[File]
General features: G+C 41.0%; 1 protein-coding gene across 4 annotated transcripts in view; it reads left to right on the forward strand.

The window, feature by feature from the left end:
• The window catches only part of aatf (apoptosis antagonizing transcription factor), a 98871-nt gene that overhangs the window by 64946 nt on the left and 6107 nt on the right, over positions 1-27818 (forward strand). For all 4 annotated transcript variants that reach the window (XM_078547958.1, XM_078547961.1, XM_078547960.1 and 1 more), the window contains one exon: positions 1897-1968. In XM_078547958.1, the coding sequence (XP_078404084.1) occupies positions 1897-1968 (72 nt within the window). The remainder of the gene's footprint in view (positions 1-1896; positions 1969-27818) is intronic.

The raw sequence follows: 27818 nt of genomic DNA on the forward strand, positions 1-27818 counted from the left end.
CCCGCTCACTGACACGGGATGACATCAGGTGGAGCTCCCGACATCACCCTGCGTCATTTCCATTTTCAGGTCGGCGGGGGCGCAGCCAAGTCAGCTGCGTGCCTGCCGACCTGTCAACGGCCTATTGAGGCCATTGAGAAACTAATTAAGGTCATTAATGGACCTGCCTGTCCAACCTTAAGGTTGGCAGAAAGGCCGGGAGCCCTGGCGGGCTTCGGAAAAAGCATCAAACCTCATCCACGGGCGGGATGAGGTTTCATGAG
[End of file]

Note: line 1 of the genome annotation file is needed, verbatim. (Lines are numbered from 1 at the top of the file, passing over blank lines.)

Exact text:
General features: G+C 41.0%; 1 protein-coding gene across 4 annotated transcripts in view; it reads left to right on the forward strand.